Screenscribbler

Thursday, 12 April 2012

Cooking the Books


The writer and journalist Christopher Booker published a book called The Seven Basic Plots. The hypothesis is that all stories have already been told. The seven plots are:
1.       Tragedy – hero to zero usually ending with a death

2.       Comedy – happy ending
3.       Overcoming the monster – Godzilla or Hitler, horror, psychological thriller

4.       Voyage and return – a story of leaving and returning home, as in Alice in Wonderland and Coleridge's The Rime of the Ancient Mariner.

5.       Quest – probably the most successful format of our time.
6.       Rags to Riches – zero to hero made popular by writers from Dickens to Archer
7.       Rebirth – The central character finds a new reason for living as in It's a Wonderful Life and Crime and Punishment.

Even these seven premises can be grouped into just two genres of writing: Comedy and Tragedy as William Shakespeare will bear testimony to.

I have given this some thought and to my mind, I cannot argue that there are anymore plots. I have applied Booker's theory to my own writing. But the way I see it is Booker's plots are merely empty cooking vessels, the ingredients, flavour, temperature, texture, depth breadth and aftertaste is down to the writer.

And what about the writer? Fast food or Michelin Star? There is a market for either and anything in between and so there should be. One man's meat is another man's poison, is very true, but there success will have come about from the originality of their recipe not from one of the seven plots.

To achieve originality requires a great deal of thinking outside the box.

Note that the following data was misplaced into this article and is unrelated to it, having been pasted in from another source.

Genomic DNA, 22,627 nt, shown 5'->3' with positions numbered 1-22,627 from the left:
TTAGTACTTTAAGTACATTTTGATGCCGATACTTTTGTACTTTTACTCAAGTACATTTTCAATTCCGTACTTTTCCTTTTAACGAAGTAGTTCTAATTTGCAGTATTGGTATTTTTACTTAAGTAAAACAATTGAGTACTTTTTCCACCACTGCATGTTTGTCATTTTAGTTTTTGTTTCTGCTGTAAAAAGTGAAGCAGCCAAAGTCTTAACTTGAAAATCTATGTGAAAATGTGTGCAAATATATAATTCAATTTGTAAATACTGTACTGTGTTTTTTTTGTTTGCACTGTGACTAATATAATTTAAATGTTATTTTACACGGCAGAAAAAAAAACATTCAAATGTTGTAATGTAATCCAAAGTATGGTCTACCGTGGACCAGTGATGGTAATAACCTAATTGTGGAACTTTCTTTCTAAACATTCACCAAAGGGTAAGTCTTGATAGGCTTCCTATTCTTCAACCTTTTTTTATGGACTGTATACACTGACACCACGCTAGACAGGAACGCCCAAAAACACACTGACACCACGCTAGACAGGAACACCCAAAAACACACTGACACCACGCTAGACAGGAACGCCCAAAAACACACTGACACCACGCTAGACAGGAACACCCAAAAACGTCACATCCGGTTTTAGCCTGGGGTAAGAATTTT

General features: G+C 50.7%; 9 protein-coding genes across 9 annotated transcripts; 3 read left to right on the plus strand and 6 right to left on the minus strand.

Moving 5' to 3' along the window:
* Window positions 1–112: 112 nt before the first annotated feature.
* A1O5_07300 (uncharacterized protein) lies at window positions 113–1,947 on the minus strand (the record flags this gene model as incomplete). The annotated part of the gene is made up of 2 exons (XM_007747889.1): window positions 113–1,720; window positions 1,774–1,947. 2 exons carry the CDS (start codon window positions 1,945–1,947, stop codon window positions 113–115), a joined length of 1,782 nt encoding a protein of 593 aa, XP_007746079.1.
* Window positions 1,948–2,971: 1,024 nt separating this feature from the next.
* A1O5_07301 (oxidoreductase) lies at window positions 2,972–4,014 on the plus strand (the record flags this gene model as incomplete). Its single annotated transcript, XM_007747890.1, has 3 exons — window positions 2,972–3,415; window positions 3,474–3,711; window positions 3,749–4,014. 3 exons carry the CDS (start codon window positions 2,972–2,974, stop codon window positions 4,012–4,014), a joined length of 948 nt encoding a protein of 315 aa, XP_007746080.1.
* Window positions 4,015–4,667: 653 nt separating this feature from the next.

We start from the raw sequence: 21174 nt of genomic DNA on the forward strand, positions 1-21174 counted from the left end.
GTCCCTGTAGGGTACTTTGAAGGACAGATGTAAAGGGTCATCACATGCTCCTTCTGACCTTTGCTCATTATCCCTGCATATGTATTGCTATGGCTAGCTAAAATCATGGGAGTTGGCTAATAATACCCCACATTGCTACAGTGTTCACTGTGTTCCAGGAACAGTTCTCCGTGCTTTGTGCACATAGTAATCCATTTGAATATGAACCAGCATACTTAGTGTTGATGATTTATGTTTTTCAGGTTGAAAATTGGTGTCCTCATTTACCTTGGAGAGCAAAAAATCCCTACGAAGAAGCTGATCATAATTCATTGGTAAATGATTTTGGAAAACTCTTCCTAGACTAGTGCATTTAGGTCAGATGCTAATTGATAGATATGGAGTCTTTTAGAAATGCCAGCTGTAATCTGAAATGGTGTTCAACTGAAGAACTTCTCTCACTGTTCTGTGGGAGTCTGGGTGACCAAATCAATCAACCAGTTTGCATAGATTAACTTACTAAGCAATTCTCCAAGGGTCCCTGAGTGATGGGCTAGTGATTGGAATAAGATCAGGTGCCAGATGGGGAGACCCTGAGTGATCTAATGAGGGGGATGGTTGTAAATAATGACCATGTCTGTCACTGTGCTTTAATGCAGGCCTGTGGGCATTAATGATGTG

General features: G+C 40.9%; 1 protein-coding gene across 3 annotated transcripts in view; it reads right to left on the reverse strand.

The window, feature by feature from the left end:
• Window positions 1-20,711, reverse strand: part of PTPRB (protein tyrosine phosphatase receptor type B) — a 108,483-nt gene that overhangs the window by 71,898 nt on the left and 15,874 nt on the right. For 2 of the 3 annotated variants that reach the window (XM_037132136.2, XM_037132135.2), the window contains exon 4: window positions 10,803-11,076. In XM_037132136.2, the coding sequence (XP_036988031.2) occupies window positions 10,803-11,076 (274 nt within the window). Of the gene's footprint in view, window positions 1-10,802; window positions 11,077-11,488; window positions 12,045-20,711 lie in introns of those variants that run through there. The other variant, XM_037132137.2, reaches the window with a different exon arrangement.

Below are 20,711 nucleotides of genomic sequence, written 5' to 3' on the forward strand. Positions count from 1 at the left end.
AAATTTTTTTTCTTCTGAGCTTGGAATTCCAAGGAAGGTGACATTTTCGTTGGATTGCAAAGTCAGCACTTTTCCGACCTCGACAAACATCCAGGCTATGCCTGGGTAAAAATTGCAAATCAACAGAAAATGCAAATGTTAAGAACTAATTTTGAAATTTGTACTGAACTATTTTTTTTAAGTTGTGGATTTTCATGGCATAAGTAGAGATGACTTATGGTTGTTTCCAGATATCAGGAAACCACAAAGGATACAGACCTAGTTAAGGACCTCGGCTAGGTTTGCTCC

Did anyone see 'Heroes of Comedy Spike Milligan' on Channel 4? Milligan brought surrealism to comedy. Had there been no Milligan, there would no doubt have been no Monty Python, Rowan Atkinson, Stephen Fry. Imagine a world where comedy no longer offered satire, parody, clever word play, farce, irony and a dark side. I for one would have abandoned comedy with the onset of puberty. It was around that time I would listen to 'I'm Sorry I'll Read That Again' with John Cleese, Tim Brook-Taylor, Bill Oddie and Graeme Garden.

Milligan turned comedy into an art form. For me it's the hardest genre of writing, thinking beyond the outer limits of the box. It sent Spike mad because he could not switch off his quest for the lighter side of life.

Putting your protagonist in a situation way outside his comfort zone has to be one of the first principles of comedy, as I have done with Henley, Fairfax, Neville (in Ushabti) and Norman (Midnight at the Alhambra).

If I was a BBC Commissioner I'd call up Dawn French to be the next Dr Who, wouldn't that make a great show even greater.

To the agent who said there is no market for comedy fiction books, I'm going to send you a signed copy when I do get published. You know who you are.